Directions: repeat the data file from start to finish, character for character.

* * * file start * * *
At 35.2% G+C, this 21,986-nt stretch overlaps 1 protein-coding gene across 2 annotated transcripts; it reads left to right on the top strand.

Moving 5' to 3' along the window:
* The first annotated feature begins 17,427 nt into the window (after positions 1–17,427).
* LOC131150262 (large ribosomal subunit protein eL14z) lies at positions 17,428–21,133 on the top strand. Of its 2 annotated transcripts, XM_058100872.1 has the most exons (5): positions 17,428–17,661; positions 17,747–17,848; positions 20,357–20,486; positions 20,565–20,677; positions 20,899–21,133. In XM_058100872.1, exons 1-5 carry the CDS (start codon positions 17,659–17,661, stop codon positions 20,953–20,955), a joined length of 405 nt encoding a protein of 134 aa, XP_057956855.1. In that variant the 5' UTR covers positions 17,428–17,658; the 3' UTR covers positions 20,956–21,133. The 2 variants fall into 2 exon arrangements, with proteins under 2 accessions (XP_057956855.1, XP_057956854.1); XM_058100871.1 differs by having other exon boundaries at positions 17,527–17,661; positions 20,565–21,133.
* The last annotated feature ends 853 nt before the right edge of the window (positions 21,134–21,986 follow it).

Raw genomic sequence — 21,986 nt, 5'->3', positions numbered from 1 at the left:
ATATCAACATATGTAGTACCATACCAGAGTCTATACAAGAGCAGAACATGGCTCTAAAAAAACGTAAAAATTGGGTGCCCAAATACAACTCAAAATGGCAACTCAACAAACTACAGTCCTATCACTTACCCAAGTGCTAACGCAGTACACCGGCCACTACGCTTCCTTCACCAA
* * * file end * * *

At 35.2% G+C, this 21,986-nt stretch overlaps 1 protein-coding gene across 2 annotated transcripts; it reads left to right on the top strand.

Moving 5' to 3' along the window:
* The first annotated feature begins 17,427 nt into the window (after positions 1–17,427).
* LOC131150262 (large ribosomal subunit protein eL14z) lies at positions 17,428–21,133 on the top strand. Of its 2 annotated transcripts, XM_058100872.1 has the most exons (5): positions 17,428–17,661; positions 17,747–17,848; positions 20,357–20,486; positions 20,565–20,677; positions 20,899–21,133. In XM_058100872.1, exons 1-5 carry the CDS (start codon positions 17,659–17,661, stop codon positions 20,953–20,955), a joined length of 405 nt encoding a protein of 134 aa, XP_057956855.1. In that variant the 5' UTR covers positions 17,428–17,658; the 3' UTR covers positions 20,956–21,133. The 2 variants fall into 2 exon arrangements, with proteins under 2 accessions (XP_057956855.1, XP_057956854.1); XM_058100871.1 differs by having other exon boundaries at positions 17,527–17,661; positions 20,565–21,133.
* The last annotated feature ends 853 nt before the right edge of the window (positions 21,134–21,986 follow it).

Raw genomic sequence — 21,986 nt, 5'->3', positions numbered from 1 at the left:
ATATCAACATATGTAGTACCATACCAGAGTCTATACAAGAGCAGAACATGGCTCTAAAAAAACGTAAAAATTGGGTGCCCAAATACAACTCAAAATGGCAACTCAACAAACTACAGTCCTATCACTTACCCAAGTGCTAACGCAGTACACCGGCCACTACGCTTCCTTCACCAA